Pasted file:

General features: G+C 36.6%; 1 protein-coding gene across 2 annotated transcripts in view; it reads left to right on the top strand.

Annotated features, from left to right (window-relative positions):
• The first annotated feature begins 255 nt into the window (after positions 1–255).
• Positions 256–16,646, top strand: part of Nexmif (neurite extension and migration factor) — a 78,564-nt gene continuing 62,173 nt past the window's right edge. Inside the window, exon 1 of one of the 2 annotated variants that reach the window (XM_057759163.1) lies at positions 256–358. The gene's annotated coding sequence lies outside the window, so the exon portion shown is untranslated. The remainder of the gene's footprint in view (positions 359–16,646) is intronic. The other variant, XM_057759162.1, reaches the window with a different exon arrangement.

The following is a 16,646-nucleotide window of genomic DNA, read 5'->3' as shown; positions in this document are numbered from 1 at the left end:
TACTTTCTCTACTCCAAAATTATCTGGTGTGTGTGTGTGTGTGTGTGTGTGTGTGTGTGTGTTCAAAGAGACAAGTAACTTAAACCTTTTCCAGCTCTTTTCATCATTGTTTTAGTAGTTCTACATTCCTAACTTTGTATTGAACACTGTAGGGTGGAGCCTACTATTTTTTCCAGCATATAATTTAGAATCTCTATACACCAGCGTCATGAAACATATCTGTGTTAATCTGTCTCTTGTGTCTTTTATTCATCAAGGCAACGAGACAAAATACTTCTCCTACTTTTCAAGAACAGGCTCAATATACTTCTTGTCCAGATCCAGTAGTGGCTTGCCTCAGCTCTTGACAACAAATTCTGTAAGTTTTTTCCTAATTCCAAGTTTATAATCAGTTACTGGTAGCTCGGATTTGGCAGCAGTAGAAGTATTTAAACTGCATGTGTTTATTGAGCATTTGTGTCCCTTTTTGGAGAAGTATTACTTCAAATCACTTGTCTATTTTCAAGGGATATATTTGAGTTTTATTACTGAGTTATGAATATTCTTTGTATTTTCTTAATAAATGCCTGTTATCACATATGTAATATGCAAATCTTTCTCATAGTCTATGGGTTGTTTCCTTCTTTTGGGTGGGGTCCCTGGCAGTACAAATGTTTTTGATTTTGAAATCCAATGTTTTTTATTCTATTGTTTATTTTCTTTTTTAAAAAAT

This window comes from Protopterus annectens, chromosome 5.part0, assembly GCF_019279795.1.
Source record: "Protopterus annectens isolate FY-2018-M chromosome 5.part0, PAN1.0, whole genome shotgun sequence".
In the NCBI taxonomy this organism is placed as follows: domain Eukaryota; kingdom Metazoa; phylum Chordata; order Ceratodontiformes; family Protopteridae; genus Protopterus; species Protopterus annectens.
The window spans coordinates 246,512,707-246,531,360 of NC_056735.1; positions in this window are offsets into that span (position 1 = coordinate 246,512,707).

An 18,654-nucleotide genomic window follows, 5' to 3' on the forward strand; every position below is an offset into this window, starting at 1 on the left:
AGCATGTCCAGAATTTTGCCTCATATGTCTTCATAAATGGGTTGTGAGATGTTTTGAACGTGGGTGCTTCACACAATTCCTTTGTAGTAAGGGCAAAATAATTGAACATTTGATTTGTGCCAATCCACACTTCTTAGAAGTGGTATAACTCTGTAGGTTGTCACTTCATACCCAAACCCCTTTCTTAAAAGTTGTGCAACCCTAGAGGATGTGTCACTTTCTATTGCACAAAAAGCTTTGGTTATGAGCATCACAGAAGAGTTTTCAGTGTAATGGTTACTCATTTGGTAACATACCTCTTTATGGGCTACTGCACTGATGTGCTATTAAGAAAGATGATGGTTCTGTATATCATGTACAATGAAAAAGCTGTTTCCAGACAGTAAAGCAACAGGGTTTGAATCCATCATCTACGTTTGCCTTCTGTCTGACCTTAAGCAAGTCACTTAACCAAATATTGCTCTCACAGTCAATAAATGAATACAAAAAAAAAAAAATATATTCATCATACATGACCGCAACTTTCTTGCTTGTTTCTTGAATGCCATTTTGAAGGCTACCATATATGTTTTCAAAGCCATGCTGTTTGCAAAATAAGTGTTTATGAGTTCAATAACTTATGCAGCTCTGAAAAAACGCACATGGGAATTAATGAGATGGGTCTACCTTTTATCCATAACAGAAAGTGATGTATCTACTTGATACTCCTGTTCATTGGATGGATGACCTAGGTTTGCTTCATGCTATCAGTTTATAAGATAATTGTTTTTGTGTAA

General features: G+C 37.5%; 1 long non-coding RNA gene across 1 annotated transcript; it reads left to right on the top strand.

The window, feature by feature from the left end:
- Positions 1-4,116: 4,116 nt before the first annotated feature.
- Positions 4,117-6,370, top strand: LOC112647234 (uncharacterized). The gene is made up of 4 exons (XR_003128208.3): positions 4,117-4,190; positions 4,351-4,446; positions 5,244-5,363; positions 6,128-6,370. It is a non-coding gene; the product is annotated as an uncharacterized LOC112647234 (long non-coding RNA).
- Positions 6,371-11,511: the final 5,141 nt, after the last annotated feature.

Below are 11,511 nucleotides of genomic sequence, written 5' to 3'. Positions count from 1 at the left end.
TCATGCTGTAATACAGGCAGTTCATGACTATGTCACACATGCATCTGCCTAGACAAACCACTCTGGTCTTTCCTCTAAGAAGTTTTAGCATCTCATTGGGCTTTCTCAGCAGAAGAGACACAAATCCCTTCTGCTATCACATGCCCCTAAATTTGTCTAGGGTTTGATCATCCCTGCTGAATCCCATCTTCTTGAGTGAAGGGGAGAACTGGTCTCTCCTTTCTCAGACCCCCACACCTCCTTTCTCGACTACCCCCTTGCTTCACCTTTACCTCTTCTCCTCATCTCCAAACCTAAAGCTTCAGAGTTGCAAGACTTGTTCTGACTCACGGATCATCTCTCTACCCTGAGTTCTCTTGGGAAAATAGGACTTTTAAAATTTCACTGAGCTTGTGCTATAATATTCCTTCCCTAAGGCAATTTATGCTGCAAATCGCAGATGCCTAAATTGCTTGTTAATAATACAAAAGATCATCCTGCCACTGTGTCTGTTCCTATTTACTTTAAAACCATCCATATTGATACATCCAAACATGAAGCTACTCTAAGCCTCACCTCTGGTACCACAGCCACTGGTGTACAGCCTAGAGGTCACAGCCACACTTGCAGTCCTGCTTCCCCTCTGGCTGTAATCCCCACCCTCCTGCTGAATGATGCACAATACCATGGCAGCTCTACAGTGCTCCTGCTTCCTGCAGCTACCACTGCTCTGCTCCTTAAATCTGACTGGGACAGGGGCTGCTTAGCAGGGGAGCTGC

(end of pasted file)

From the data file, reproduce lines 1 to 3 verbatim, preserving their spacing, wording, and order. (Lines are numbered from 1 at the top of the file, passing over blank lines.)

General features: G+C 36.6%; 1 protein-coding gene across 2 annotated transcripts in view; it reads left to right on the top strand.

Annotated features, from left to right (window-relative positions):
• The first annotated feature begins 255 nt into the window (after positions 1–255).